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Introduction

Abstract : Research employing early quantitative sociolinguistic methods was instrumental in shedding light on the makeup of linguistic varieties in creole communities and the linguistic aspects of variable patterns. However, it did not provide a comprehensive analysis of the micro-social aspects of variation because it focused on macro-level relationships and inferred social meanings from statistical correlations of linguistic and macro-social categories. It was the greater use of qualitative methods, including ethnographic investigation of the social context and attention to language ideologies through discourse-based analysis of monolingual and multilingual variable practices across different types of social domains and interactional contexts that opened up more detailed insights into the linkages between language and micro-social practices. As in non-creole contexts, language and social ideologies and changes in both play a crucial role in motivating language variation and change, both its occurrence and directionality, but changes are rarely uni-directional and linguistic practices are seldom associated to just one social or interactional meaning. Variable linguistic practices and contact patterns are important indices of ideological processes, but an understanding of their indexical work requires close attention to both people’s practices and discourses. The papers in this special issue explore variation in a range of Creoles and represent different approaches to researching variation. Two of the papers follow a typical quantitative sociolinguistic approach. They focus on one linguistic feature, or variable, and correlate its distribution with independent linguistic factors (Riccelli’s paper) and with linguistic and social factors (Cardoso and Costa’s paper) to uncover the constraints that govern the distribution of that variable. Evans’ paper differs from these studies in that it investigates variation in legal translations from English to Kwéyòl. It attempts to establish the degree of pragmatic and legal equivalence in the interpretations of on sight translations of an important English legal phrase, the pre-trial right to silence or police caution, and the social factors that condition this variation. The other two papers in the special issue follow a linguistic anthropological approach to variation in that they investigate types of variable linguistic practices, rather than single variables, and speaker’s discourses about them, in order to understand how speakers conceptualize these practices (Schneider) and how these conceptualisations feed into identity formation (Jourdan & Angeli).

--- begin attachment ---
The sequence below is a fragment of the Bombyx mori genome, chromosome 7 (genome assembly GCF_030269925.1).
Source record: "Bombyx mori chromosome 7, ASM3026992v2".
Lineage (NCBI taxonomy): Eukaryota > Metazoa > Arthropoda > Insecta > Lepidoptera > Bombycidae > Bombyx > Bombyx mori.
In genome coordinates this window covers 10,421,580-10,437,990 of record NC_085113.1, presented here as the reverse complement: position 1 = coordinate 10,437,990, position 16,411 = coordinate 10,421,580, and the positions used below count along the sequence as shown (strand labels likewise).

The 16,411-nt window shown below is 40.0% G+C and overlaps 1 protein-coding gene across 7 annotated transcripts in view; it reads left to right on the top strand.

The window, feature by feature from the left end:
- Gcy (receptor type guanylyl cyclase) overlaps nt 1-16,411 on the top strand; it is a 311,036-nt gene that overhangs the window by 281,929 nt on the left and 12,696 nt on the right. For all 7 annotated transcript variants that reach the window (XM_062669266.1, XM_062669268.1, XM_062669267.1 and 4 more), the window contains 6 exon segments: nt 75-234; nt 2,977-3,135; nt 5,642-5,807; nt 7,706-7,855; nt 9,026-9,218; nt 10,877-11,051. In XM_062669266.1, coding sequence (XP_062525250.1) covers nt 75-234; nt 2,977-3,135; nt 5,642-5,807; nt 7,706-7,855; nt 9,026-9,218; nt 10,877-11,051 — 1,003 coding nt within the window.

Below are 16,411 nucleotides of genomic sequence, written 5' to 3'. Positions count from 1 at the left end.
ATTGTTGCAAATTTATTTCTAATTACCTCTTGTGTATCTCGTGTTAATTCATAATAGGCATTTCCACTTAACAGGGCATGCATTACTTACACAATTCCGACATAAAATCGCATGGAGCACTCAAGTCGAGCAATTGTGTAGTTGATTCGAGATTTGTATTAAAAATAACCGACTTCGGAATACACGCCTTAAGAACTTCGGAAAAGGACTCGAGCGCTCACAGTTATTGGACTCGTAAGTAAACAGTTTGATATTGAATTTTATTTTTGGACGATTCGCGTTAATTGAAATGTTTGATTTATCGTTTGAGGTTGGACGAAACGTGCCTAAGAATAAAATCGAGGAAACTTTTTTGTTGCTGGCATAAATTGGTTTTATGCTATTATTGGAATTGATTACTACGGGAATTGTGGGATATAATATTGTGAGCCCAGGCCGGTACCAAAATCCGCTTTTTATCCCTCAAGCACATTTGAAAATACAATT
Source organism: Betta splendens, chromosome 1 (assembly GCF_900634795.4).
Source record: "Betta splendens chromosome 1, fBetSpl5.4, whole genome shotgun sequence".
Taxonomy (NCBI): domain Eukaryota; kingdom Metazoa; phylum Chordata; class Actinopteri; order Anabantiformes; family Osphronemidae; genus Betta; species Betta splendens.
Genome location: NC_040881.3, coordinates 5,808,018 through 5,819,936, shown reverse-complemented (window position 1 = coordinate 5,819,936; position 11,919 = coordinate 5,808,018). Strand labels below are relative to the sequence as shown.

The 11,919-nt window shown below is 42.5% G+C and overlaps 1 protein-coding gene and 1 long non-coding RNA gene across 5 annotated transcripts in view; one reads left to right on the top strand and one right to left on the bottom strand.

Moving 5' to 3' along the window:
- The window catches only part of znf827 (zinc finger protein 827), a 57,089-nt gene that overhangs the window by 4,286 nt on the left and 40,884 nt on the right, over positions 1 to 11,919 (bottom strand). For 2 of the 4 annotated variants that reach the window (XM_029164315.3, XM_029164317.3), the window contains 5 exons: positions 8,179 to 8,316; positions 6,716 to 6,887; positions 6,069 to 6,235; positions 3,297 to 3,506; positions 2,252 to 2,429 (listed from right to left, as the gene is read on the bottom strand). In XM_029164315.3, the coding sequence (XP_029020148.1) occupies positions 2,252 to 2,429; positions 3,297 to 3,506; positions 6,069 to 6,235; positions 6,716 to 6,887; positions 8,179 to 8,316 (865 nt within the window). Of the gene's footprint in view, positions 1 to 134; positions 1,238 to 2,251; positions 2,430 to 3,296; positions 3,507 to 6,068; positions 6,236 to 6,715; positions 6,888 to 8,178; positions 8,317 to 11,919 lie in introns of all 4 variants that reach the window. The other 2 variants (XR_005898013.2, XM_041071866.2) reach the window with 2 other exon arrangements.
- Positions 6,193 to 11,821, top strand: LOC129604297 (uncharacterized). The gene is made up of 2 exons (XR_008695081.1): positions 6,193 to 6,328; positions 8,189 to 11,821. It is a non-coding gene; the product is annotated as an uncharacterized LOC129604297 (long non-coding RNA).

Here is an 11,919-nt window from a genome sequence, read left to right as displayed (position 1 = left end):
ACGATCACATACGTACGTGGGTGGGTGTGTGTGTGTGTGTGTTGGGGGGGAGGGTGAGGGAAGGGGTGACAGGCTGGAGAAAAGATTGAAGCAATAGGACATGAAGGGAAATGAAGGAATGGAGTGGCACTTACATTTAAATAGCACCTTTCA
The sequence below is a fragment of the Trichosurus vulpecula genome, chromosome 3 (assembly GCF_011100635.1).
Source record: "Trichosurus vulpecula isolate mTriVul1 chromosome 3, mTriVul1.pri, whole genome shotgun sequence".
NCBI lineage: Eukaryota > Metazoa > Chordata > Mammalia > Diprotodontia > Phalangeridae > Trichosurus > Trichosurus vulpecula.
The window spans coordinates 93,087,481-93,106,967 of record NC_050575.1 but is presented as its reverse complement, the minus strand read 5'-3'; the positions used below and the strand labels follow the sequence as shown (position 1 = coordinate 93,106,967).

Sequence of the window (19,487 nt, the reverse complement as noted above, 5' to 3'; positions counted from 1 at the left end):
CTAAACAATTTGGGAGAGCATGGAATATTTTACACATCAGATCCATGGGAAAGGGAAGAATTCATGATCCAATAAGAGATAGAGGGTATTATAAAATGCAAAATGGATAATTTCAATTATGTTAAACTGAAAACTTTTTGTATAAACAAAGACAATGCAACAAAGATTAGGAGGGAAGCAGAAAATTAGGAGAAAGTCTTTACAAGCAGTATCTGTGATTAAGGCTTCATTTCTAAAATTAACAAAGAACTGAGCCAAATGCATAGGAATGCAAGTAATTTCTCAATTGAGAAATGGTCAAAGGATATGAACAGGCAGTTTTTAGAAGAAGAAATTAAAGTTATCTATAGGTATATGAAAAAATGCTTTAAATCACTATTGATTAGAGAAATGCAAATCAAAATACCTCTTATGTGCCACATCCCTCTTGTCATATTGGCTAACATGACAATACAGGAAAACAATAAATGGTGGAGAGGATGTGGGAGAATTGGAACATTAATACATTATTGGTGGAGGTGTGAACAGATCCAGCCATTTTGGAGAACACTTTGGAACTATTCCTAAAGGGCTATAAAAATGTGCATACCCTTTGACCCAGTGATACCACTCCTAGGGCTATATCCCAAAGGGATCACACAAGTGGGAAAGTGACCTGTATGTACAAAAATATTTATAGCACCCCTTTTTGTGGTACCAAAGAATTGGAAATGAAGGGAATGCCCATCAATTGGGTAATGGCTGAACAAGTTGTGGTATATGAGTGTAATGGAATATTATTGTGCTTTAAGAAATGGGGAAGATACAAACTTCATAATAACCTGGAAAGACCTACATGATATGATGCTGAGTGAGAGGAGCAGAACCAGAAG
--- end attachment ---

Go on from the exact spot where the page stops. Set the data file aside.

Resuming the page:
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https://halshs.archives-ouvertes.fr/halshs-03101135
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Soumis le : mercredi 7 avril 2021 - 11:26:02
Dernière modification le : mardi 13 avril 2021 - 10:25:59

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Isabelle Leglise, Bettina Migge, Nicolas Quint. Introduction. Journal of Pidgin and Creole Languages, John Benjamins Publishing, 2021, Approaches to variation in Creole studies, 36 (1), pp.1-11. ⟨halshs-03101135⟩

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